After that I had a lot of help from my neighbour Mike who has a big digger, he took down a ditch, placed drain pipes down and covered the whole thing with 40 tonnes of 4 inches stones from a quarry nearby.
I am surprised by the number of quarries in the vicinity...
The quotes for the stable have been coming in pretty slow and apart from two outrageously expensive ones, the others seem to be more in line with our expectations...
Let's say that it seems to be cheaper than what budgeted.
Crowly: 6300 euro without groundwork.
Antony, who speaks with such an accent that I can understand one word every four, 5K without groundwork, 6.5 with groundwork.
Tumi & C: 6.5 with groundwork.
We'll probably go with them because they are the only ones who did not get scared by the groundwork and seem to be intelligent guys who build barns on a regular basis.
I haven't moved on the sheep front yet, but I have called a person or two about Zwartbles and should be able to visit and go a bit more in depth with the breed this week. Zwartbles are 3 attitudes sheep, that means they perform well on lambs, wool and milk but they are definitely good milkers. I have started to consider this breed as a potential alternative to East Frisians as a starter flock because of some practical advantages like having a docile and less delicate breed, the potential of changing direction of selection should things not go as expected, but above all the potential of growing in numbers quickly without worrying too much about the volume of milk. In case the volume will be inadequate we can always buy a Frisian ram.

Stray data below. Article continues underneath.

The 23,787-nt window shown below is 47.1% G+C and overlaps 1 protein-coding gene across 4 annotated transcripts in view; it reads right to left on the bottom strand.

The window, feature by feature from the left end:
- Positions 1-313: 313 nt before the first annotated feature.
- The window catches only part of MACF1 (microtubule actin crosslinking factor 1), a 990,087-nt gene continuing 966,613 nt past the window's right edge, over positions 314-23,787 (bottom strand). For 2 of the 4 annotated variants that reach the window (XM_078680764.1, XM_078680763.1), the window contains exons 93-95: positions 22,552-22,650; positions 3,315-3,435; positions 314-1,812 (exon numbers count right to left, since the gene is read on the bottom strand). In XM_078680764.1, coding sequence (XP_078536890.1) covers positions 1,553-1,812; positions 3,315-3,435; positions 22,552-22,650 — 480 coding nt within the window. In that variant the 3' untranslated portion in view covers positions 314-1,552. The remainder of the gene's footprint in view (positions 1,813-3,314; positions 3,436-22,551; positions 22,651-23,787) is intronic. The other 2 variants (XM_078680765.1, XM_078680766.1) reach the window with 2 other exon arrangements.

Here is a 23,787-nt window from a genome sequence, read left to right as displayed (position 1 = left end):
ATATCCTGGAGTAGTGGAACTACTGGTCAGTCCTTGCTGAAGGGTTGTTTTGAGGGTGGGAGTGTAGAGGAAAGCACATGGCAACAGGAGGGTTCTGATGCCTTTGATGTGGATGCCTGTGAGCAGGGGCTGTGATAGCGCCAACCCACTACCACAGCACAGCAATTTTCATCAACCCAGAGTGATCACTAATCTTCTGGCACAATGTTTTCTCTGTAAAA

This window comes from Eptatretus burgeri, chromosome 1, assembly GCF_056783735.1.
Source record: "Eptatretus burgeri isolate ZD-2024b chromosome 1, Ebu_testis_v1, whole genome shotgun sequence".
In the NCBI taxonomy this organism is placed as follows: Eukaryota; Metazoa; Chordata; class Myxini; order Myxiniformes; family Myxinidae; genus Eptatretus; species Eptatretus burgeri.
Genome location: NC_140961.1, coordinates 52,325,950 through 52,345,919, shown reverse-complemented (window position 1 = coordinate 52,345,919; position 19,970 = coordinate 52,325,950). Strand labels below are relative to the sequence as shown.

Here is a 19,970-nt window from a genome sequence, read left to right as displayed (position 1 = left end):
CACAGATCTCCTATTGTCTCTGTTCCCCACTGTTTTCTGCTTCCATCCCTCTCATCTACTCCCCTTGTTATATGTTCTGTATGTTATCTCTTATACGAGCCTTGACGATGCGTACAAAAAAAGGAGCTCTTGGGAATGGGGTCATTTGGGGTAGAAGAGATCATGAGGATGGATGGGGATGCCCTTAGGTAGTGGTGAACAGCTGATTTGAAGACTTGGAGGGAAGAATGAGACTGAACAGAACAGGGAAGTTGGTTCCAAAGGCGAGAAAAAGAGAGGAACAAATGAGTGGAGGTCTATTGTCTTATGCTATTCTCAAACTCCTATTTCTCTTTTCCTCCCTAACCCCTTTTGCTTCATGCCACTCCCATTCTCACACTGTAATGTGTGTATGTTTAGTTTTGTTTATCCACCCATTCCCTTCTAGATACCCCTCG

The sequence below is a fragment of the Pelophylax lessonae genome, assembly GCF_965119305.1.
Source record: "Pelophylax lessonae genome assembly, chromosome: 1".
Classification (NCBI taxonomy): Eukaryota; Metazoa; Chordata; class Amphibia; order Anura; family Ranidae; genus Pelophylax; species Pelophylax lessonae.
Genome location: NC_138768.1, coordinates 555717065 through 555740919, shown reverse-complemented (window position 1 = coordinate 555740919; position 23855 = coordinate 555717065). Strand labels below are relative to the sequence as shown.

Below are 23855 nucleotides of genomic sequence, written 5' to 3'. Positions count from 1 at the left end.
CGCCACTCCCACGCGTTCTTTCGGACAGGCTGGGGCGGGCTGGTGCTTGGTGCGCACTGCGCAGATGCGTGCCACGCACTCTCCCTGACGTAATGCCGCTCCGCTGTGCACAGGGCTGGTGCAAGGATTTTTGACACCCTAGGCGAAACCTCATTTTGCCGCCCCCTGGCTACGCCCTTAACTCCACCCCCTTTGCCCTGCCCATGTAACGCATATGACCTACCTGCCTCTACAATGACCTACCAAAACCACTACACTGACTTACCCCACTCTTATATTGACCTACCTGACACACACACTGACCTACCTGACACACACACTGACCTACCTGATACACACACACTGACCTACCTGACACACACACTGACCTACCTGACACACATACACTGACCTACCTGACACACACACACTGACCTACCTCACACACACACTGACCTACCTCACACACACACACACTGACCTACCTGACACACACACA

The van, after much fuss, is going very well and I am happy with it, so much happy that I am sleeping in it :)
Kira has already come to visit and she's coming again tonight. Her cooking will be much appreciated by the farm.
The only bad news, if we can call it bad news, is that the works for the stable won't start until October, so that I'll be here again to supervise the lads. In a sense is bad news because it will delay the electric connection application of a month but it looks like we won't be able to get our first sheep before late spring, so it won't make much of a difference in that sense.
The work to get the lane accessible has been tough and my body healthfully hurts in correspondence of all the muscles I haven't used in the past 5 years.